Your editor is more than a nameless someone who “checks your work.” Whether you write as a creative outlet or a tolerable way of making some money, you deserve a compatible editor who connects with what you’re all about. You deserve an editor who gets you, who gets your work, and who lifts up what makes your novel distinctive so readers can appreciate it, too.
So what is it that you’re looking for? Do you want a particular service? Complete editorial development? Turnkey project management? Are you looking for someone who can reliably handle your project on the fly, or are you looking for someone who’ll become a valued member of your publishing team?
Cover all the bases
Before you begin screening your short list of prospective editors, make sure they’re qualified professionals. There are no national or international standards or certifications required to set up shop as a professional editor. Nothing but your own due diligence lies between you and a moonlighter who thinks looking for spelling errors in someone’s book sounds like a fun way to make some cash.
Before you begin your search, your manuscript should have already been through a good spot of critique and feedback. You should have at least some grasp of what types of editing your manuscript needs.
You should also already have an idea of what professional editing typically costs and have developed a reasonable budget for your project. It’s possible to find editing at cheaper rates from moonlighters and beginning editors, but you’ll start sacrificing editorial skill, experience, and judgment once you dip much below $0.01 per word for anything but final proofreading.
Develop your list of top contenders with the help of my Author’s Guide to Finding and Hiring an Editor. At that point, you’re ready to begin weighing the intangibles. Let’s talk about how to find a compatible editor for you and your novel.
Read more: Types of Editing: A Practical Guide
This editor is juuust right
Scheduling Availability and turnaround time may knock out a number of top contenders. How important to you is it that this edit be turned around right now? Established editors often have busy client lists and schedules that book up many months in advance. (Client loyalty is actually a great selling point—take note.)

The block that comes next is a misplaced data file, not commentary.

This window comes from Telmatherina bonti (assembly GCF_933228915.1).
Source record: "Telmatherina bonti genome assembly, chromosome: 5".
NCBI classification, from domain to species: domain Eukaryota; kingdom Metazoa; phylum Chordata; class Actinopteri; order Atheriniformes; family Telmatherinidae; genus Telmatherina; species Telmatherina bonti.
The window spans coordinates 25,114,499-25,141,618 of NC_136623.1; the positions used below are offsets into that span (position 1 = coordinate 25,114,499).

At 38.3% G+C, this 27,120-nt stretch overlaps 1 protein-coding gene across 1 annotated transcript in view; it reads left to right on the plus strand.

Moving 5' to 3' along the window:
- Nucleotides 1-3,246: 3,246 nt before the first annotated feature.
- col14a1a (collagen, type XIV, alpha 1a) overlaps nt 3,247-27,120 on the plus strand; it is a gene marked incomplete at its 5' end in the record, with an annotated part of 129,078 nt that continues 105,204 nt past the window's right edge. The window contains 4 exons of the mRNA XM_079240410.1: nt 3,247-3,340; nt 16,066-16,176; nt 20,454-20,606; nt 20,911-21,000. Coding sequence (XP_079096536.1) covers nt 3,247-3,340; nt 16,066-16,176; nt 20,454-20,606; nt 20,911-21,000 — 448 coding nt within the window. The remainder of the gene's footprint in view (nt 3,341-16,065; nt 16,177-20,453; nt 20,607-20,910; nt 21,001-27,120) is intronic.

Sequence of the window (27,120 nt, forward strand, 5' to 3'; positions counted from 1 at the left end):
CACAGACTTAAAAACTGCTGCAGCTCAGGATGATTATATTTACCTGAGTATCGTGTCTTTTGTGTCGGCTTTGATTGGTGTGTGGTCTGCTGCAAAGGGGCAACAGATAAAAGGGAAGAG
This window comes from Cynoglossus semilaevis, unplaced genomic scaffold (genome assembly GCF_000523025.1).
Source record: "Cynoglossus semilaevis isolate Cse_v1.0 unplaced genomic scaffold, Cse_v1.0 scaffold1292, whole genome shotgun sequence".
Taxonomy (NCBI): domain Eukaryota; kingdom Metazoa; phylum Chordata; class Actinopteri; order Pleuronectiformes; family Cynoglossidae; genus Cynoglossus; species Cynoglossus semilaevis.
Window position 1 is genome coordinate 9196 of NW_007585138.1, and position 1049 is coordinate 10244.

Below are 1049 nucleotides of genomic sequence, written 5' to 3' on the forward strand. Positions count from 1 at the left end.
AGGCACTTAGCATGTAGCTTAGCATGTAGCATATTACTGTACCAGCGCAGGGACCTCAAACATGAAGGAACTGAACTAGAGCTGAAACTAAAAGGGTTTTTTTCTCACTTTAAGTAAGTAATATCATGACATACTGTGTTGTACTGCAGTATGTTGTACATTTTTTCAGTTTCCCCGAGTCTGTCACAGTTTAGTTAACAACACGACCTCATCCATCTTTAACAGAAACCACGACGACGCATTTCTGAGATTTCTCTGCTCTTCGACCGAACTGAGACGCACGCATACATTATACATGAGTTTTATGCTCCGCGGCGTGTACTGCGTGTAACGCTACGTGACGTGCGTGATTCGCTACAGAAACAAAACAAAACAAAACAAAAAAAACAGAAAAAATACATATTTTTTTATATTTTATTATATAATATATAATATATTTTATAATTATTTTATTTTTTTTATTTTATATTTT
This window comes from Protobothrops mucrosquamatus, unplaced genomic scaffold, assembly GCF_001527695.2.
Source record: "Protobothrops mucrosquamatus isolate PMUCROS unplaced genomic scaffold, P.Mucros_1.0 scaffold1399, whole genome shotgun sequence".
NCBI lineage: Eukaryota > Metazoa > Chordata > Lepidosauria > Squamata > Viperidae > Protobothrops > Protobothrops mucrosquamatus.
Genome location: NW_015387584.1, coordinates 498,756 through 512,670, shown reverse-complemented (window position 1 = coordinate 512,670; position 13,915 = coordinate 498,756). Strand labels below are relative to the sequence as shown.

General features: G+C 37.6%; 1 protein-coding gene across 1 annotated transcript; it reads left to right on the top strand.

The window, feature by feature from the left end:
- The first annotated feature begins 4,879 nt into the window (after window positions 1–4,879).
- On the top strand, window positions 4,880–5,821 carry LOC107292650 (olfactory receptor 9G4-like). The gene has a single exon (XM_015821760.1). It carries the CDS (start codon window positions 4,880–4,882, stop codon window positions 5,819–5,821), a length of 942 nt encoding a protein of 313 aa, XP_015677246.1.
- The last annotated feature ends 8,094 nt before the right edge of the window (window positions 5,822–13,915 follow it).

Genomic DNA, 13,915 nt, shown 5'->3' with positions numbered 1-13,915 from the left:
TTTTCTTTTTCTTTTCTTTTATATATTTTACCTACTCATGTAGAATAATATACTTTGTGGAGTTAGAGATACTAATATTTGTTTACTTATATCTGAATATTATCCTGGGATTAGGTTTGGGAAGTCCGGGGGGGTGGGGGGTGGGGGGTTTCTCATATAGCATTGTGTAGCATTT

Turnaround times should bear some relationship to the kind of editing your manuscript needs. If you’re looking for a thoughtful, thorough developmental edit, you don’t want the editor who promises to return your manuscript in a week or two. Conversely, a proofreader or copyeditor who wants to drag out your 70,000-word manuscript over an entire month could be too busy with other projects to give your manuscript the focus a persnickety final edit requires. Don’t make assumptions based on time frames, though, because every editor has different work styles and scheduling practices. Ask each editor how long they need and why.
Development vs. production mindset What are you hoping for from the author/editor relationship? Are you looking for an ongoing creative partnership, or are you simply looking for someone who can turn your job around quickly to professional standards? Some editors seek out long-term clients who approach their writing careers with an improvement mindset. Others are more interested in cleaning up this manuscript and moving on to the next. A mismatch here could be awkward.
On a related note, how much more work on your manuscript are you willing to do? If you want to “take your work to the next level,” are you prepared for months of revision? Do you really just want this thing cleaned up and prepped for publication?
Flexibility Some editors specialize in developmental editing, line editing, or copyediting. What happens if you need another service? Will the editor subcontract your work? Refer you to a colleague? None of these are danger signs, but you should know what to expect up front.